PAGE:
CMU School of Drama

Thursday, April 13, 2017

OSHA Silica Dust Permissible Exposure Limit 2016 Update

www.protoolreviews.com/news: OSHA has just announced that the planned enforcement of the new regulations has been moved from June 23, 2017 to September 23, 2017 – another 3 months of (wait for it) breathing room before you have to be in compliance.

4 comments:

Julian Goldman said...

I think it is important for people working in the theater industry to know about these kinds of things, since we tend to work with a wide range of unusual materials. I’m pretty aware of the dangers of silica, since you have to be careful of it when it comes to ceramics because there is a lot of silica in clay, so if you don’t keep everything clean/ if you let clay dust get in the air, you end up inhaling silica. Additionally, mixing glazes from scratch requires pure silica powder. I can imagine it would be pretty easy for someone to decide to use a material they haven’t worked with before, not realizing it contains a high amount of silica, and cut it without protecting their lungs from the dust. In the case of silica, that wouldn’t be that big of a deal (though it certainly wouldn’t be a good thing), since most of the major risks come from a large amount of long term exposure, but the point isn’t the silica itself, the point is that in the theater industry I think we often aren’t as aware of the materials we are working with and the risks associated, and I think one way we can be more aware of that is by trying to be generally aware of common dangerous materials that we are likely to come into contact with.

Marisa Rinchiuso said...

This article was very informative but seemed to lack additional information needed to outsiders. It was very clear that the reasons that OSHA decided to restrict PEL exposure further was to help decrease chances of cancer for construction workers. The listing of different organs affected was quite numerous and had a particularly jarring affect by being modeled inside of a person's figure. However, what did not seem clear to me was the different between the 2016 regulations and 2017's that is being postponed. The way it was explained it seemed as if back in 2016 they had already made the switch from 250 mg to 50mg. That change seemed incredibly drastic and I wondered if that restricted work that can be done, or if that now just requires more employees. In addition, I hoped to find out what these new restrictions meant in terms of everyday life. Do this now mean Quartz countertops will be more expensive due to a longer construction period, etc. ?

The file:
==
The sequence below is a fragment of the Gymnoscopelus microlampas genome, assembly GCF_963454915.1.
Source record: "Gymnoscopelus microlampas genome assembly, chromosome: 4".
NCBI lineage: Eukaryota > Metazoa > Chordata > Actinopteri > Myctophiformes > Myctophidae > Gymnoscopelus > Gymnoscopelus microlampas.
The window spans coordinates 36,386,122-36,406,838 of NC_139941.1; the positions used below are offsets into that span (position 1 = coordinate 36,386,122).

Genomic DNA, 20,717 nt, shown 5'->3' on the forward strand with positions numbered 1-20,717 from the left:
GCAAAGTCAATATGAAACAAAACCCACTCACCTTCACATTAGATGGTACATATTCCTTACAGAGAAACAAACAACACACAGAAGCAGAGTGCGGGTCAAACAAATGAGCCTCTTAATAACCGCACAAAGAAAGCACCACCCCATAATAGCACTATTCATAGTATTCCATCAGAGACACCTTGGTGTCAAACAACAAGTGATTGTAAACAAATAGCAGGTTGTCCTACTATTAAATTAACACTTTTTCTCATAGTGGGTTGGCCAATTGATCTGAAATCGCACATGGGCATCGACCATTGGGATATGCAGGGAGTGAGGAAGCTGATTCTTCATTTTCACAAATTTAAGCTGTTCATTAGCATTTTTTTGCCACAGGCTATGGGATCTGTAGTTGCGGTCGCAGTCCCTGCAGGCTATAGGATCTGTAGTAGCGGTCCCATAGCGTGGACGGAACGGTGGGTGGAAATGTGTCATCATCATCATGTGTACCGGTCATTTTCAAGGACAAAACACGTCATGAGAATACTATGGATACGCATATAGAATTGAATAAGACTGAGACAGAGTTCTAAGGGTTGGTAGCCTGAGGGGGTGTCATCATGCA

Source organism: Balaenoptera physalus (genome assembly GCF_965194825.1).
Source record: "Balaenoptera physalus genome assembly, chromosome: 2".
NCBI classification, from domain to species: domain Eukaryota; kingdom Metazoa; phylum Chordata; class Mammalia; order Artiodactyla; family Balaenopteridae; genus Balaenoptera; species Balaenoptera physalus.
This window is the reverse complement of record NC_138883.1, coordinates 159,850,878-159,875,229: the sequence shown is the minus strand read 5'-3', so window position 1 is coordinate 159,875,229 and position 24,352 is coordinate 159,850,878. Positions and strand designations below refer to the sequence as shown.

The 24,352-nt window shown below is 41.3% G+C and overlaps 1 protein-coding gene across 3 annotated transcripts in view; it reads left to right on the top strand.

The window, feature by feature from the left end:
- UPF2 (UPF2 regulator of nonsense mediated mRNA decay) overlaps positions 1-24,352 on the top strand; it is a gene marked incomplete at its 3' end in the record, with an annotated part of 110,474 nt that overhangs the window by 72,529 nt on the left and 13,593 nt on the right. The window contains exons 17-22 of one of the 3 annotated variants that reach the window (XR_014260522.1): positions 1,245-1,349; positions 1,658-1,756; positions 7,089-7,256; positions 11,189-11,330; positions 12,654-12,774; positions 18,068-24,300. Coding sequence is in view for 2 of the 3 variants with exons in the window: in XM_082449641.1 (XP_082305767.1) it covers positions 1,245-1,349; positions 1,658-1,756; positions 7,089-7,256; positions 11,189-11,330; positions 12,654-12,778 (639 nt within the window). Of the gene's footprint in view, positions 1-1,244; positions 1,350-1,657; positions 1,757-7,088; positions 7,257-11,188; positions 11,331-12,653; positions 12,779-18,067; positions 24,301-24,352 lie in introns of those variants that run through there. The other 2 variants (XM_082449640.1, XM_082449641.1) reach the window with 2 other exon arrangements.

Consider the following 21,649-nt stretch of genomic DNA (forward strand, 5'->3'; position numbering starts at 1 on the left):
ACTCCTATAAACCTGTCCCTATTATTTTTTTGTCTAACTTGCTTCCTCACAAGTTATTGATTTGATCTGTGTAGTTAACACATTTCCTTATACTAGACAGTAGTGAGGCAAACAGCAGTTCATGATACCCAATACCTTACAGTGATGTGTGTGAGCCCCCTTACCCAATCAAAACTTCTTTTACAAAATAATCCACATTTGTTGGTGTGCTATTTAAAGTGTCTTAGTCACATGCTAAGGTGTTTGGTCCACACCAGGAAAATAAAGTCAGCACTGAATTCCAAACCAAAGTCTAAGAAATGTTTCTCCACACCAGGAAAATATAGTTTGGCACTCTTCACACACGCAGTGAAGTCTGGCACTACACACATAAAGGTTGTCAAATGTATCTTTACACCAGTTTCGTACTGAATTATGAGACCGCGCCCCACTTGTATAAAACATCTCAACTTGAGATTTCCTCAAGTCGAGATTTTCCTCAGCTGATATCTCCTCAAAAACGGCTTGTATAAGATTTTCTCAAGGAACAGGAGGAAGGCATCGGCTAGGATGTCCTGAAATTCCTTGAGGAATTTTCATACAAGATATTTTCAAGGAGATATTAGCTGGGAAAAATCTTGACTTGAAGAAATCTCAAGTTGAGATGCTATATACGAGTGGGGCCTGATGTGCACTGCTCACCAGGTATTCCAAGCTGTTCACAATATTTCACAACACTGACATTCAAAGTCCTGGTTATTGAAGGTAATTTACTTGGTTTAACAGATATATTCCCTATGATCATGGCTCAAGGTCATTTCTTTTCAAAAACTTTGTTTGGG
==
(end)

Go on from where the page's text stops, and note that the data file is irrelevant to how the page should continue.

David Kelley said...

I would have to strongly agree with Julian's statement above when he stated that we as industry just don't seem to be that aware of the dangers of prolonged use of certain materials. I f you ask them about safety they would generally refer to tool safety or maybe fumes. There needs to be more of a push to be aware the materials that can do long term damage to our bodies. I say this knowing that before this year I never really gave much thought to the idea of routing the MDF without a dust mask beside the fact that the next time I blow my nose it would most likely be black. And while this may not be dangerous to ones health because it is not a daily occurrence for us, we should still be aware of what levels are considered harmful. These are just things we need to start thinking about more throughly as a industry.

Ali Whyte said...

I unfortunately know a lot of people whose reaction to this would be very negative. There are definitely those people out there who will wave this regulation off as corporate this or that or unnecessary or any other number of equally negative things. I think this is why organizations like OSHA exist and have all of the rules and regulations that they do. I also think it is important in the theatre industry to be aware of materials like this and the harmful short term and long term effects that they can cause. We work with so many different materials, often for less than their intended purpose, so regulations like this, in my opinion are steps towards using all of those materials safely. Even in the short term use of these materials in theatre, it is still good to be aware that they may have unintended consequences or unforeseen safety issues.